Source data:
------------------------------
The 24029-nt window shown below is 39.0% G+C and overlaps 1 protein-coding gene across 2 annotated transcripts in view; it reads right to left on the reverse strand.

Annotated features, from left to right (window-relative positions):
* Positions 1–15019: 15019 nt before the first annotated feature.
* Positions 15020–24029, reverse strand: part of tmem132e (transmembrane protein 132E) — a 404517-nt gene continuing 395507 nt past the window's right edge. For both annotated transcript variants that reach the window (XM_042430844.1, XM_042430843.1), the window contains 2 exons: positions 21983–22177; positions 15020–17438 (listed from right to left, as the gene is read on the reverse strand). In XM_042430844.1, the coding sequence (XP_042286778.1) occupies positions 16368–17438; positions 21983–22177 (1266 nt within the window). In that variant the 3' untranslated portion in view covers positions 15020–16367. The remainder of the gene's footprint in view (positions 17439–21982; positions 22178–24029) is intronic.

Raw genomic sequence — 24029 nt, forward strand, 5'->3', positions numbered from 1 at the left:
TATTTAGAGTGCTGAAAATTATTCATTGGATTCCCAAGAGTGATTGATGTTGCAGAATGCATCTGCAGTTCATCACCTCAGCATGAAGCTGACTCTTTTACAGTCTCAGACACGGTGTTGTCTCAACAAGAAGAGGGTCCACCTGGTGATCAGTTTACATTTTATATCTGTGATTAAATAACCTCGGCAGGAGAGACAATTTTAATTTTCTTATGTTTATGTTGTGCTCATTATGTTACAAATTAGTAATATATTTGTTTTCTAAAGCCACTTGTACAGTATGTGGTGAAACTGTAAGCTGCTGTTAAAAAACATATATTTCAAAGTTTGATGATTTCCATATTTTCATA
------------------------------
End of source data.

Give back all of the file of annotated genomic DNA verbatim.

The 24029-nt window shown below is 39.0% G+C and overlaps 1 protein-coding gene across 2 annotated transcripts in view; it reads right to left on the reverse strand.

Annotated features, from left to right (window-relative positions):
* Positions 1–15019: 15019 nt before the first annotated feature.
* Positions 15020–24029, reverse strand: part of tmem132e (transmembrane protein 132E) — a 404517-nt gene continuing 395507 nt past the window's right edge. For both annotated transcript variants that reach the window (XM_042430844.1, XM_042430843.1), the window contains 2 exons: positions 21983–22177; positions 15020–17438 (listed from right to left, as the gene is read on the reverse strand). In XM_042430844.1, the coding sequence (XP_042286778.1) occupies positions 16368–17438; positions 21983–22177 (1266 nt within the window). In that variant the 3' untranslated portion in view covers positions 15020–16367. The remainder of the gene's footprint in view (positions 17439–21982; positions 22178–24029) is intronic.

Raw genomic sequence — 24029 nt, forward strand, 5'->3', positions numbered from 1 at the left:
TATTTAGAGTGCTGAAAATTATTCATTGGATTCCCAAGAGTGATTGATGTTGCAGAATGCATCTGCAGTTCATCACCTCAGCATGAAGCTGACTCTTTTACAGTCTCAGACACGGTGTTGTCTCAACAAGAAGAGGGTCCACCTGGTGATCAGTTTACATTTTATATCTGTGATTAAATAACCTCGGCAGGAGAGACAATTTTAATTTTCTTATGTTTATGTTGTGCTCATTATGTTACAAATTAGTAATATATTTGTTTTCTAAAGCCACTTGTACAGTATGTGGTGAAACTGTAAGCTGCTGTTAAAAAACATATATTTCAAAGTTTGATGATTTCCATATTTTCATA